The Fédération des Unions de Producteurs de Maradi Gaskiya has brought communities from around the Maradi region in Niger together to promote agro-ecological principles among smallholder farmers including the use of bio-fertiliser, high-yield crops, organic seeds, and more diversified agricultural production. A main tenet of the intervention is the participatory on-farm research process that allows solutions to be tailored to the needs of farmers themselves.
The Fédération des Unions de Producteurs de Maradi Gaskiya is a research-driven initiative aiming to bring agro-ecological options to small holder farmers in the Maradi region of Niger. The Fédération is comprised of 17 local unions, 325 producer organisations, and 12,742 members in total ensuring that its work is community-based and participatory. Practically, the Fédération promotes the use of high-yield crops, the marketing of organic certified seeds, the use of bio-fertilisers such as ashes or manure, as well as the diversification of agricultural production systems. Furthermore, in order to improve food security, fast-growing and off-season crops are also being introduced, with most of the income from these sources accruing to local women. Community members themselves were involved in seed testing and were therefore able to select their preferred indigenous, climate resilient varieties. This participatory on-farm research method is an important element of the Fédération’s work in the area as it allows for the involvement of local farmers who are able to tailor the agricultural options to their needs. For example, the Fédération worked with the German Ministry for Economic Cooperation and Development to develop superior, trait-specific farmer-preferred millet populations which were vetted by farmers themselves. This research process was conducted in a gender-disaggregated way allowing for an evaluation of different preferences and knowledge held by women and men.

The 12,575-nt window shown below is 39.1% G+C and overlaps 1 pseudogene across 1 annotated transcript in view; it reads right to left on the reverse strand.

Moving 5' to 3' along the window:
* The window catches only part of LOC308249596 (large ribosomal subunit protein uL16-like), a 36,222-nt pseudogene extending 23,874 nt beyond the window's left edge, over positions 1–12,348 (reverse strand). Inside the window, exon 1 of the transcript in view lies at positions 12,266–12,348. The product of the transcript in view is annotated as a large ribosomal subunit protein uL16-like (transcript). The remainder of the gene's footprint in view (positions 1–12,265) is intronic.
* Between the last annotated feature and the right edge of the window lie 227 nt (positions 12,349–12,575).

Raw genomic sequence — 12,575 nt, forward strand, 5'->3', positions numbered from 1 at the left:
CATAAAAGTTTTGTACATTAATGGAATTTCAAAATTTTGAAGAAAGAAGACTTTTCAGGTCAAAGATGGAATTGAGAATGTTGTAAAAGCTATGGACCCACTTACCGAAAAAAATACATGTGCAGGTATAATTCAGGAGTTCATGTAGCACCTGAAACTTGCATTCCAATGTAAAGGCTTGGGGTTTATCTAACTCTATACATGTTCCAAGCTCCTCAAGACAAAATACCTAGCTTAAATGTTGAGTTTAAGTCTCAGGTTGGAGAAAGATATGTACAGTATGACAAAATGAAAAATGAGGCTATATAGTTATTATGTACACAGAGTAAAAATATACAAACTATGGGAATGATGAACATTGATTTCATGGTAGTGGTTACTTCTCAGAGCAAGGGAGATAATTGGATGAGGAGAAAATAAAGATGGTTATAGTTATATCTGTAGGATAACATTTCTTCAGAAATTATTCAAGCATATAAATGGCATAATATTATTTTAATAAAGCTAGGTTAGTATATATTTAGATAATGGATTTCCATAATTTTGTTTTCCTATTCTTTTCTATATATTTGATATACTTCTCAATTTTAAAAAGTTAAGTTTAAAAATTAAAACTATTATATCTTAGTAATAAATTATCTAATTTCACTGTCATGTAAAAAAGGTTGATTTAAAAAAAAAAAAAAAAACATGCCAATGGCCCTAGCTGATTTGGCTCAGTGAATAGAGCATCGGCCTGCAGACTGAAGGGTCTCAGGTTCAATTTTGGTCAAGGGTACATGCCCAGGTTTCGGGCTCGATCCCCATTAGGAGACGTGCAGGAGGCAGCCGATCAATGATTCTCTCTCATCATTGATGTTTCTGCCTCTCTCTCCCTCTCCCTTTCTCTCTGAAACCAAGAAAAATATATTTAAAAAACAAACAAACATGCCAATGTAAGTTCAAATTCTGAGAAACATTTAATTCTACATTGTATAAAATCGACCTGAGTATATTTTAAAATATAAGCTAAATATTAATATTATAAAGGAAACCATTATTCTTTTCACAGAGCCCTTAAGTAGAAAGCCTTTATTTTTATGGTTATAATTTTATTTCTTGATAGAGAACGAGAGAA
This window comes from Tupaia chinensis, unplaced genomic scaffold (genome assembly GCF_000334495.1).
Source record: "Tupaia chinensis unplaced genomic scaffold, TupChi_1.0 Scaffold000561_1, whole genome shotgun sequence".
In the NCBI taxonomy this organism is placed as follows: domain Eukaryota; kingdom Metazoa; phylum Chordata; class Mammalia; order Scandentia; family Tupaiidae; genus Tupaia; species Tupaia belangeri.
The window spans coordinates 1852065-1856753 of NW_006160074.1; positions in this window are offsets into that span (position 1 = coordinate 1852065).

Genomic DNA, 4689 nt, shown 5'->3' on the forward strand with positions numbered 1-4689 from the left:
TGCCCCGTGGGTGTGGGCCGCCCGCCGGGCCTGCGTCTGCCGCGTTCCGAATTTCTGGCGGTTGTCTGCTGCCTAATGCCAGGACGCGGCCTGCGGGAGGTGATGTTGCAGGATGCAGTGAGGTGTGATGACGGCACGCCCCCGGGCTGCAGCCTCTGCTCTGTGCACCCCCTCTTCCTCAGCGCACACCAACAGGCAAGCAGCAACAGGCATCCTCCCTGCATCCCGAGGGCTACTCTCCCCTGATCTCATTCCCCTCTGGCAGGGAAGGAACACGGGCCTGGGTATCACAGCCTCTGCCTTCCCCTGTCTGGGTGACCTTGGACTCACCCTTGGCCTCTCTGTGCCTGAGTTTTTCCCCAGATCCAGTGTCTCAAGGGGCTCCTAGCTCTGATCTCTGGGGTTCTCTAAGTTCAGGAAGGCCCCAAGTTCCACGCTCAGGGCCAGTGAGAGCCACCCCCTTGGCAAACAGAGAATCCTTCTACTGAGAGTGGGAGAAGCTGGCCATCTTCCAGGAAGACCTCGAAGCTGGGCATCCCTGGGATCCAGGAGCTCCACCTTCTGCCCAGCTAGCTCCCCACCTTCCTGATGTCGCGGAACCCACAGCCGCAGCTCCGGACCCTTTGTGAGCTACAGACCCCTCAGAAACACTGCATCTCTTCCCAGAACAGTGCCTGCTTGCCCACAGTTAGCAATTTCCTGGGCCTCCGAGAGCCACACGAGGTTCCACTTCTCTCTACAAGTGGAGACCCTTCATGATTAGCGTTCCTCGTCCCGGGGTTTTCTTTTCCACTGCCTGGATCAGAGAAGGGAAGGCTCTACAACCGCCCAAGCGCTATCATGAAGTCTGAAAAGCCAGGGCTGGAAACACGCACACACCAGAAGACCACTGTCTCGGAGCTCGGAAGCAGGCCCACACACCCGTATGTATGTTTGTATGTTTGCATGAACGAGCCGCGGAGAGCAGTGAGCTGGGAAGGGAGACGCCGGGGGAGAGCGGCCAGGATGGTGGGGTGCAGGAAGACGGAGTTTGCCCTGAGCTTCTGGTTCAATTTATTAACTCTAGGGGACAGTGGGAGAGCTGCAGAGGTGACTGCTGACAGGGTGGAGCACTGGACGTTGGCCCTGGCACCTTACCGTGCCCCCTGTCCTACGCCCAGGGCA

Resilience to climate change impacts is reported to have increased through crop diversification. Intercropping is reported to have increased soil nitrogen levels improving agricultural productivity and, in turn, the adaptive capacity of communities in the region.
Soil microbiodiversity is reported to have increased. Agricultural biodiversity is preserved in situ through the use of native crops. Crop diversification is reported to have attracted beneficial insect species to the area.
The use of improved seeds has reportedly improved food security and reduced levels of malnutrition. Income from seed sales has been reinvested in local health and educational services. Over the course of five years, the Fédération facilitated the sale of 45 tons of seeds, which generated USD$ 36,000 in turnover.